AZARIAH, az"a-rai'a: King of Judah. See UZZIAH. For the apocryphal "Prayer of Azariah," see APOCRYPHA, A, IV, 3.
AZAZEL a-ze'zel or a-za'zel (Heb. `aza'zel): The word translated " scapegoat " in the A. V., found only in Lev. xvi, in the legislation concerning the Day of Atonement, where the high priest is directed to take two goats as sin-offering for the people, to choose by lot one of them "for Yahweh" and the other "for Azazel" (ver. 8), and to send the latter forth into the wilderness (ver. 10, 21-22; see ATONEMENT, DAY OF). The meaning of the word has occasioned much discussion. Starting from the fact that "for Yahweh" and "for Azazel" stand in opposition (ver. 8), many think that it is the name of a being opposed to Yahweh,-- a desert-monster, a demon, or directly Satan. Such as attempt an etymological interpretation then explain it as characterizing the demon or Satan as removed or apostatized from God, or a being repelled by men (averruncus), or one which does things apart and in secret (from azal, "to go away"). Others conceive of Azazel, not as a proper name, but as an appellative noun and modified reduplicated form of a root `azal, "to remove, retire," signifying longe remotus or porro abiens. The sense of verses 8, 10, and 26, then, is that the goat is designated by the lot as an azazel, i.e., something which is to go far away, and is sent into the wilderness as such; and the idea is expressed symbolically that with the sending away of the goat, sin has also been removed from the people for whom atonement has been made, and they regard themselves as freed and released from their sins. The contrast between "for Yahweh" and "for Azazel," however, in ver. 8 favors the interpretation of Azazel as a proper noun, and a reference to Satan suggests itself. It has been urged that nowhere else in the Pentateuch is Satan mentioned, and that afterward, when the idea of Satan comes out more fully in the consciousness of the Old Testatment congregation, the name Azazel is not found. But it may be that Azazel-- whatever its meaning may be-- was the name of an old heathen idol or of one belonging to Semitic mythology and thought of as the evil principle, which older Judaism made the head of the demons as later Judaism used the name of the Philistine Baal Zebub. A definite explanation, satisfactory to all, can hardly be looked for. The name of Azazel, like Belial and Beelzebub, is transferred from the Old Testament language into the Book of Enoch as designation of a power of evil.W. VOLCK.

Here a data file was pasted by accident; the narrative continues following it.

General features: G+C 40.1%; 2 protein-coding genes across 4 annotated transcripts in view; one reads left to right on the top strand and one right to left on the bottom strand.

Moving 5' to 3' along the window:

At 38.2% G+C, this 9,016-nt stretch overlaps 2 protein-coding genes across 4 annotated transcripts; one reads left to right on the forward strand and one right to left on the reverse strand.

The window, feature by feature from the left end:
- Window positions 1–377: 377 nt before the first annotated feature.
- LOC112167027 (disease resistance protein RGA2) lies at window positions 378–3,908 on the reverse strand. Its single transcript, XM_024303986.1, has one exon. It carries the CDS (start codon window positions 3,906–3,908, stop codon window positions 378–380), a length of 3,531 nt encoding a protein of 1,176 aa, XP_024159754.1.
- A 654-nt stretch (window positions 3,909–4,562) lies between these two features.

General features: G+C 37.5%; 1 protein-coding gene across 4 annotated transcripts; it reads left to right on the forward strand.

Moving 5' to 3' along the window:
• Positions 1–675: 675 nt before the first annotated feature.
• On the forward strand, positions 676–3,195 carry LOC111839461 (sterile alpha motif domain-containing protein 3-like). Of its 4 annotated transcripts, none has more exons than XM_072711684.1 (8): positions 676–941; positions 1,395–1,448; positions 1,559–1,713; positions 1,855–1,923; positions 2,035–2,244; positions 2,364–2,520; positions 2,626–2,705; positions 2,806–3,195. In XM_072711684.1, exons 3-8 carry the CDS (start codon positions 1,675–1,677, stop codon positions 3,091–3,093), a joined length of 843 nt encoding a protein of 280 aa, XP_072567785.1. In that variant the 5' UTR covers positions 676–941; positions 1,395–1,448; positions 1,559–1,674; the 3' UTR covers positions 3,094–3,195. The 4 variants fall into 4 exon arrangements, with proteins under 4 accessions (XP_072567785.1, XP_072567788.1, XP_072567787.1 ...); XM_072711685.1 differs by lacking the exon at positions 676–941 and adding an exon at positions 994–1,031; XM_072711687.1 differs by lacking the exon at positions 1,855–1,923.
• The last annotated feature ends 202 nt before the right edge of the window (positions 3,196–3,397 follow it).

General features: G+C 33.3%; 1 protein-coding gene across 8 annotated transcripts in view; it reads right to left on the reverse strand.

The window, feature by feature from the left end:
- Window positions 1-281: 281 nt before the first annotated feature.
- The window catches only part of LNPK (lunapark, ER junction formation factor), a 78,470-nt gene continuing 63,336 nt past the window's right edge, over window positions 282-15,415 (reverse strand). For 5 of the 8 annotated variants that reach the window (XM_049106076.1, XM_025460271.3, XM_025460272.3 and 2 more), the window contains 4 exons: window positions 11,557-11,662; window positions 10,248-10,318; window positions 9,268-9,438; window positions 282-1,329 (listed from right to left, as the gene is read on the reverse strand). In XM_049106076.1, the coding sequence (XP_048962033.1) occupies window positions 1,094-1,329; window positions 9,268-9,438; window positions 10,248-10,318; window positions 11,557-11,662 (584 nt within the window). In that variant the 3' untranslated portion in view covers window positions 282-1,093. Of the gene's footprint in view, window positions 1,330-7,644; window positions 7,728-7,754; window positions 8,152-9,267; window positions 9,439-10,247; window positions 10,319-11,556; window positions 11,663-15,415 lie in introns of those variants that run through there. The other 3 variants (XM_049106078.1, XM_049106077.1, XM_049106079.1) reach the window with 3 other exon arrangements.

BIBLIOGRAPHY: H. Schultz, Old Testament Theology, i, 403-408, Edinburgh, 1892; Diestel, Set-Typhon, Asasel, and Satan, in ZHT, 1880, pp. 159 sqq.; G. H. A. von Ewald, Die Lehre der Bibel von Got, ii, 191-192, Leipsic, 1874; Oort, in ThT, x (1878), 150-155; S. R. Driver, in Expositor, 1885, pp. 214-217; Nowack, Archdolopie, ii, 186-187; Bensinger, Archdolnpie, p. 478; DB, i, 207-208; EB, i, 394-398; consult also the commentaries on Leviticus. For ethnic analogies cf. J. G. Frazer, Golden Bough, ii, 18-19, London, 1900.
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